What should have been done What the government should have done was to think out the messages that would need to be delivered in the early weeks and months of the pandemic itself not a couple of months later. Proper message design requires audience assessment research which admittedly was not possible but the 3 keys in choosing messages on any topic are:
(1) What your audience already knows, thinks, feels, and does. This includes people’s questions and concerns, what they want to learn more about. Importantly, it also includes their accurate impressions about things the experts are misperceiving.
(2) What you want your audience to know, think, feel, and do. This list of the goals of your communication effort should always include telling people what preparations you want them to make and why. It usually includes telling them what preparations you are making — which is fine, as long as you don’t overstate how prepared you are. And it ought to include asking for their input, their own suggestions and their feedback about your evolving preparedness plan.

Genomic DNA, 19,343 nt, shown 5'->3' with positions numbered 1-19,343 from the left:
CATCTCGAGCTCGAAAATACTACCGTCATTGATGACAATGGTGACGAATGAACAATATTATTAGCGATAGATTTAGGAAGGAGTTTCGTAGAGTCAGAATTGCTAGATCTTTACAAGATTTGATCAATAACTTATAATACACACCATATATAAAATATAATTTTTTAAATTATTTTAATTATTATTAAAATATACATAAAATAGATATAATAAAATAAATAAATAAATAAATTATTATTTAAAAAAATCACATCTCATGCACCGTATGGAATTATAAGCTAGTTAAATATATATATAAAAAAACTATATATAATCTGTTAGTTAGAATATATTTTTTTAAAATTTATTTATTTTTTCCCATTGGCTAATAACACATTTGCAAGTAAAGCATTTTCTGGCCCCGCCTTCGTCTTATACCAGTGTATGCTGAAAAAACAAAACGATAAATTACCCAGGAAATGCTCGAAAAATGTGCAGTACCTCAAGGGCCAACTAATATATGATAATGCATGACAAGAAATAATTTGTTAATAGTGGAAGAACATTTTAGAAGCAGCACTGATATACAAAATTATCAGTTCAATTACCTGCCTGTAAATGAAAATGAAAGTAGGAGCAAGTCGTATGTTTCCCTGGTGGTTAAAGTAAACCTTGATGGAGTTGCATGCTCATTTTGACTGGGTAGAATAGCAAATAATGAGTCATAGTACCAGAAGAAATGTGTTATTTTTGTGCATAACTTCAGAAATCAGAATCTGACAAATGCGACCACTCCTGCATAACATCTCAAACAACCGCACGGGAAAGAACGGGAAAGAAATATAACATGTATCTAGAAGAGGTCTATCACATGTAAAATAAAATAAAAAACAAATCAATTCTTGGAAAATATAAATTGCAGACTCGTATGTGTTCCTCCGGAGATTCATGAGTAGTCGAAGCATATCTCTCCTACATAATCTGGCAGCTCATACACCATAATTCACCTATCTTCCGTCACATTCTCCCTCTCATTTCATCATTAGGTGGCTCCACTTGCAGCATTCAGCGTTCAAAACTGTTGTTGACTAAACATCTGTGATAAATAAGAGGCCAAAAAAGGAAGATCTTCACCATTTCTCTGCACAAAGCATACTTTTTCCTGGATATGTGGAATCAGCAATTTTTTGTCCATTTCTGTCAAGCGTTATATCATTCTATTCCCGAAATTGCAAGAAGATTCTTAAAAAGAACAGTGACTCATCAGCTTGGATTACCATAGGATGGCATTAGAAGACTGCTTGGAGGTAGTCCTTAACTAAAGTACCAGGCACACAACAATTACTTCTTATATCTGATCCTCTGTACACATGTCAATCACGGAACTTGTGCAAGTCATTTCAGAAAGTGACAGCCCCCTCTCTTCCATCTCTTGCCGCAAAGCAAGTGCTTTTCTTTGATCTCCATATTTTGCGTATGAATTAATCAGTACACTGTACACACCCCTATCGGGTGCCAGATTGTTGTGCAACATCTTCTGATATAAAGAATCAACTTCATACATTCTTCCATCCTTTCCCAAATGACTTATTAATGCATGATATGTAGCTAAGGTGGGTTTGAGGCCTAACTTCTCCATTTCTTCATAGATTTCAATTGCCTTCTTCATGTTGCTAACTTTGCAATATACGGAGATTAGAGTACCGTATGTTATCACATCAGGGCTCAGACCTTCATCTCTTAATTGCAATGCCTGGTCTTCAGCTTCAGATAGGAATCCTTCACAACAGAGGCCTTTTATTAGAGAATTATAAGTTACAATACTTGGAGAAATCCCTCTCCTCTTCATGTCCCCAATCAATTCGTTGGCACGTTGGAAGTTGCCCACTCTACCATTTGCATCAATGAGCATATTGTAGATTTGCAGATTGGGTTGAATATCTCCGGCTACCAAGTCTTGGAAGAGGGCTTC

(3) The relationship between the first two factors. The focus here is on how your audience is likely to respond to the messages you’d like to be giving them, and what additional messages are needed to help produce an appropriate response. This can get complicated. It includes, for example, a list of truths you need to tell people even though you don’t really want to, because otherwise your credibility will self-destruct when they learn those truths elsewhere.
Q.2: What actions did the Government take to alleviate the situation?
Despite criticism that they should have moved more quickly, the fact remains that the Hong Kong Government was dealing with an enigmatic virus, so there was a limit to the defenses that could be raised against it. Unless you know the enemy, it is difficult to defeat.
They were unsuccessful in the development of a vaccine due to limitations of time posed by WHO and the fact that to develop a vaccine you first need enough material to test. The WHO scientists gave a time frame of 6 months and until then the cases were to be treated with amantadine although amantadine had known side-effects.
In other measures the Government proved a bit better although some criticized some of the measures as being too extreme and some as the decisions being a little late. If the slaughter of poultry would not have halted the H5N1 influenza virus in its tracks, at least the drastic step taken would have exonerated the Hong Kong Government from blame if bird flu were to go on spreading.